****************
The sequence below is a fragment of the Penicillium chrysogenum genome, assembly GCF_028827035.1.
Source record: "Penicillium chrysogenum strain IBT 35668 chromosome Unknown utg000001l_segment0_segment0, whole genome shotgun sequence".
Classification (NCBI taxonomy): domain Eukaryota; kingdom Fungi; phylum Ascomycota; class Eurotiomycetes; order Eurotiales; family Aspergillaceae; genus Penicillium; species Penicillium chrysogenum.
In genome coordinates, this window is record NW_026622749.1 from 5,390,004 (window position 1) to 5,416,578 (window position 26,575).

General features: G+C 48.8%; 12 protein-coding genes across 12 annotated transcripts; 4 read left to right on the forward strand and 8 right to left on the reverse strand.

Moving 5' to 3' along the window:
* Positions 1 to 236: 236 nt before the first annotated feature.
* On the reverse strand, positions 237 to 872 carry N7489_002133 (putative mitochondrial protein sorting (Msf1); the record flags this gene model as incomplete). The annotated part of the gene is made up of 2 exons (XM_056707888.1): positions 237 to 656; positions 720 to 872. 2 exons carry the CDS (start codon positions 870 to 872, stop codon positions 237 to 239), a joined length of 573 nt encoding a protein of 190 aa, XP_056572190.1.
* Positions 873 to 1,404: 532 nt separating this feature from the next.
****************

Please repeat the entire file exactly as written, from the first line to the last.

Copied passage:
The sequence below is a fragment of the Penicillium chrysogenum genome, assembly GCF_028827035.1.
Source record: "Penicillium chrysogenum strain IBT 35668 chromosome Unknown utg000001l_segment0_segment0, whole genome shotgun sequence".
Classification (NCBI taxonomy): domain Eukaryota; kingdom Fungi; phylum Ascomycota; class Eurotiomycetes; order Eurotiales; family Aspergillaceae; genus Penicillium; species Penicillium chrysogenum.
In genome coordinates, this window is record NW_026622749.1 from 5,390,004 (window position 1) to 5,416,578 (window position 26,575).

General features: G+C 48.8%; 12 protein-coding genes across 12 annotated transcripts; 4 read left to right on the forward strand and 8 right to left on the reverse strand.

Moving 5' to 3' along the window:
* Positions 1 to 236: 236 nt before the first annotated feature.
* On the reverse strand, positions 237 to 872 carry N7489_002133 (putative mitochondrial protein sorting (Msf1); the record flags this gene model as incomplete). The annotated part of the gene is made up of 2 exons (XM_056707888.1): positions 237 to 656; positions 720 to 872. 2 exons carry the CDS (start codon positions 870 to 872, stop codon positions 237 to 239), a joined length of 573 nt encoding a protein of 190 aa, XP_056572190.1.
* Positions 873 to 1,404: 532 nt separating this feature from the next.